The Causes of Violence in Karachi, Pakistan


Ethnic and sectarian violence is not new to the port city of Karachi. Over the last week, more than 100 people have been killed in various incidents of indiscriminate firing by unknown assassins, and in pitched gun battles between unidentified rivals. Since the Pakistan Peoples Party (PPP) came to power, these bouts of violence in Karachi recur when the PPP led coalition government, in Islamabad, finds itself in trouble. This article examines the various causes of unrest in Karachi, Pakistan.



There are several explanations for the killings and chaos in Karachi:

  • The Pashtoon dominated Awami National Party (ANP) or ethnic factions with affinity towards it, are involved.
  • The Urdu speaking Muttahida Qaumi Movement (MQM) is the cause.
  • Foreign enemies of Pakistan are attempting to destabilize the commercial centre of Pakistan by insinuating ethnic and sectarian carnage.
  • To shift the focus from its poor record of governance, PPP often uses the Sindh nationalist sentiments against MQM and other parties.
  • Al Qaeda linked extremists want to accelerate chaos in Karachi and all through Pakistan.
  • The gangs linked to the underworld (Lyari Gang) and mafia are causing this disorder.
  • In the past, Pakistan’s Intelligence agencies have also been on the receiving end of the blame.

Political Implications

Without clear identification of the causes of unrest in Karachi, the remedies are short lived. ANP and MQM are the two most anti-extremist parties, however, due to their deep ethnic orientations, they have had strong enmity for each other. This leads to an unending process of accusations that MQM and ANP hurl at each other for causing violence in Karachi.

One prominent member of PPP who has since been reprimanded by the party leadership, and ANP party, have demanded to hand over the city of 18 million people to Pakistan Army to control the situation. However the party that recently requested the generals to take over the helms of the government and the anticipated revolution, MQM, is strictly against any such action involving its home turf. Apparently, the message was meant for the feudal from Sindh, Khyber Pakhtunkhwa, Punjab, and Baluchistan.

Due to differences with PPP and ANP, MQM is considering quitting Pakistani coalition government. However, the chances of this occurring  are minimal at this point. Judging from past behavior, MQM will only switch sides as the chances of the PPP government collapsing becomes a real possibility.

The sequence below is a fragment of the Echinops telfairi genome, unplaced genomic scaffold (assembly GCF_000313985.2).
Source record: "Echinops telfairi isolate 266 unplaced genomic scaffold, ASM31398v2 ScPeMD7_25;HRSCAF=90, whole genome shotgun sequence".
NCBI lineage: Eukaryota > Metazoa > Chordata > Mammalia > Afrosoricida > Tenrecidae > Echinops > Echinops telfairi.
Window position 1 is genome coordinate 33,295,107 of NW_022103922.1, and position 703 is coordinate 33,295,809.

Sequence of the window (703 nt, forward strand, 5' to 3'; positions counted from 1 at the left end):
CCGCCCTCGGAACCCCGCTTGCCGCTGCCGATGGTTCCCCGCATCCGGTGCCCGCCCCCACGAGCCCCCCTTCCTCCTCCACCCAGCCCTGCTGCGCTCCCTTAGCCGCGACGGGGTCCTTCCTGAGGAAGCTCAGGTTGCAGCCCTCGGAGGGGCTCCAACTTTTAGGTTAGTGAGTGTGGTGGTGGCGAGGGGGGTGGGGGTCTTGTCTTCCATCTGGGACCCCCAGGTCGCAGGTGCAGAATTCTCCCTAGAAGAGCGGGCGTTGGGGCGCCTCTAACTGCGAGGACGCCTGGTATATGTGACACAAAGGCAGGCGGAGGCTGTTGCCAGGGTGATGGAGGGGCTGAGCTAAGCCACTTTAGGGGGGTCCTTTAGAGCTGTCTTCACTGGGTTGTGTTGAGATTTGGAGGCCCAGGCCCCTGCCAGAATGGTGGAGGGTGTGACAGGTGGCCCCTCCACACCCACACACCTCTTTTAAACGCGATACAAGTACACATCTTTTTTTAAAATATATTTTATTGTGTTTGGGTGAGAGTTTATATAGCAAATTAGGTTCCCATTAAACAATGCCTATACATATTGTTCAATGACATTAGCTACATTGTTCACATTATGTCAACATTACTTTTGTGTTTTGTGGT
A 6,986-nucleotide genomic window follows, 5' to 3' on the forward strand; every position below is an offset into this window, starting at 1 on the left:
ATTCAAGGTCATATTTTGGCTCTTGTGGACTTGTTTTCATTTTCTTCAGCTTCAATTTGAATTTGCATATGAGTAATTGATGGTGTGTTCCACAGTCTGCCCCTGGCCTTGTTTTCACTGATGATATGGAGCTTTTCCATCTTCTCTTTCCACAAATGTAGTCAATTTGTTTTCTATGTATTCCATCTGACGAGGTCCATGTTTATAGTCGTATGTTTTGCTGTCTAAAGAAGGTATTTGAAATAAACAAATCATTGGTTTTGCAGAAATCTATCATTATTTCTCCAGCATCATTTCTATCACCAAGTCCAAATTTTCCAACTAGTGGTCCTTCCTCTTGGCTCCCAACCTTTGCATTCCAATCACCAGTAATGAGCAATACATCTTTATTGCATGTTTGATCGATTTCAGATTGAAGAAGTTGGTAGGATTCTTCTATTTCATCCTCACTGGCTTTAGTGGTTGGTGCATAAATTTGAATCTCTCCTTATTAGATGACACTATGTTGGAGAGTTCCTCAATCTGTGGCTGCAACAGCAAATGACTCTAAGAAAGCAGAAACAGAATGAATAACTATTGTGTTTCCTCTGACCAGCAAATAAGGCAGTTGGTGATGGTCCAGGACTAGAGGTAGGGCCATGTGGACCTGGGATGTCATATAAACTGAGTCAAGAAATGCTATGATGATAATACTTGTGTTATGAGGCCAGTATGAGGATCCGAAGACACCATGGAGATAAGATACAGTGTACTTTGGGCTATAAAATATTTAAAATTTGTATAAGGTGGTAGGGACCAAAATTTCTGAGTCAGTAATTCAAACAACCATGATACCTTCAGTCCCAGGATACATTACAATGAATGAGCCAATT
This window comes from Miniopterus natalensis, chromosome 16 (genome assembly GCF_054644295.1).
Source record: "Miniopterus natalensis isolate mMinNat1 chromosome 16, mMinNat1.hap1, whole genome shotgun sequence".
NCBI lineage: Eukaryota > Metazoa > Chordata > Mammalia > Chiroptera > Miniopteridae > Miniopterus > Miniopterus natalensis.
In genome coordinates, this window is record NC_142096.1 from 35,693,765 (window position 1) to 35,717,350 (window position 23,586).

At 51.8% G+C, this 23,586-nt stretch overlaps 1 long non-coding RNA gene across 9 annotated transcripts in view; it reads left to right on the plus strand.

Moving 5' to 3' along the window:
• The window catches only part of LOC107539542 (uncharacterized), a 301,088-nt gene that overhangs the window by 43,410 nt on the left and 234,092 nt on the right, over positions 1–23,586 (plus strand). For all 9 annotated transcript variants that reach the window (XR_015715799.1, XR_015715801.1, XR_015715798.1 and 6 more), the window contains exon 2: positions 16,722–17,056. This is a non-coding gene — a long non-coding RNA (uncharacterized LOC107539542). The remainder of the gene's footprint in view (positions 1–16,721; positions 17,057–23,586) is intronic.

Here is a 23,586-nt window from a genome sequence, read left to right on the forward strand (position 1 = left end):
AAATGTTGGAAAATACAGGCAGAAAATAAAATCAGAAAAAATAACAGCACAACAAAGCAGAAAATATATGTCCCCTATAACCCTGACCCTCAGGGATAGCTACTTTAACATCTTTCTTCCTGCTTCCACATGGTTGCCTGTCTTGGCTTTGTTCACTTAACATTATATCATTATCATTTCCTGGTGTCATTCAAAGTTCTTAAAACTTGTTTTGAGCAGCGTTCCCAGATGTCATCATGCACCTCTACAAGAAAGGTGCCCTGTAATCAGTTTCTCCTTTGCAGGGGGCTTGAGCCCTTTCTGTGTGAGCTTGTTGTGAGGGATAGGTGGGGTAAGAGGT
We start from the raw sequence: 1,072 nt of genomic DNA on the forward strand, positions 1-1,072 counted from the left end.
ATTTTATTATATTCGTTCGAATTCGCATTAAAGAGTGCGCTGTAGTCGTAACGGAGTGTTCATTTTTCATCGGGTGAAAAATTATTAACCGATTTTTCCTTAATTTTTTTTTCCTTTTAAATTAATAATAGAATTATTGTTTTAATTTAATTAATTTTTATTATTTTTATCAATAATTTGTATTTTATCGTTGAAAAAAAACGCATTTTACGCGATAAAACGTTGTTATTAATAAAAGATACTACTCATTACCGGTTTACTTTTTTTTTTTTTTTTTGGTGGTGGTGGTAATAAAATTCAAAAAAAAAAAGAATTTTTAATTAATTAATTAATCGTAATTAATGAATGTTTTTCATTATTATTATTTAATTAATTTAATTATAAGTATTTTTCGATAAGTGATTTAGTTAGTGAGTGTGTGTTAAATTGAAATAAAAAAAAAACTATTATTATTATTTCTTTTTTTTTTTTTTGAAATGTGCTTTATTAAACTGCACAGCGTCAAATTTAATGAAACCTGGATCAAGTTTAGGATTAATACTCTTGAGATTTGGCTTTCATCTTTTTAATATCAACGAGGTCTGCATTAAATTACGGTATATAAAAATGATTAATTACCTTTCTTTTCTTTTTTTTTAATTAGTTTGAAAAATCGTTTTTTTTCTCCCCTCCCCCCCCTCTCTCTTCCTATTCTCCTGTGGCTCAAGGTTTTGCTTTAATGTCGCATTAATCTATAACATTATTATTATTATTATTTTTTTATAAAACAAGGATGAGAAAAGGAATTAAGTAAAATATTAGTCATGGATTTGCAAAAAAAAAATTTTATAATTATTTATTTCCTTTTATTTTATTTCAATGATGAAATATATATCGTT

If the MQM quits government, the PPP-led coalition, would lose majority (without 25 members of MQM) in Pakistan National Assembly. In the 342-member National Assembly of Pakistan 171 members are required to attain majority. The PPP without MQM support would find itself four members short of this figure. This would shift the balance in favor of Pakistan Muslim Leaque-N.

Violence as part of Extremist Strategy

Some experts claim that the violence in Karachi is directly linked to Taliban and Al Qaeda strategy to destabilize Pakistan by creating ethnic tension. MQM party represents the Urdu-speaking community, whose ancestors migrated from India to Pakistan at the time of partition, in 1947. On the other hand, ANP is a Pashtoon nationalist party and heads the government in KP, the province most adversely affected by terrorism and Taliban insurgency.

Some independent sources and observers are of the view that Pakistani Taliban (TTP), in association with Lashkar-e-Jhangvi, are responsible for triggering violence. One of their reasons is to pitch their staunch opponents against one another. NATO pressure in Afghanistan, drone attacks in FATA, plus Pakistan’s military operations, have caused Karachi to become one of the primary retreating sanctuaries for various forms of extremists. The extremists also want to control Karachi, so as to disrupt NATO supplies, majority of which originate from the two ports of the city.


There appears to be two principal and parallel strings of causes for violence and instability in Karachi:

  • One of these is linked to the party politics and its connection to the underworld. This pattern results in incidences such as the one that occurred in Shershah Kabari Bazaar, with the death of 12 innocent people and numerous other targeted killings.
  • The other thread is associated with the extremists and could also have foreign origins. The events tied to this pattern are illustrated by the attack on Abdullah Shah Ghazi Shrine on October 8, which left about 8 people dead. The assassination of religious leaders and scholars, Deobandi and Barelvi tussles, including the Sunni-Shia violence, are associated with this stream.

There could be a slight overlap between the two strings of causation listed above, but for the most part, they seem to be mutually exclusive. Both streams depend on the ethnic and sectarian divides of Karachi for their benefit.

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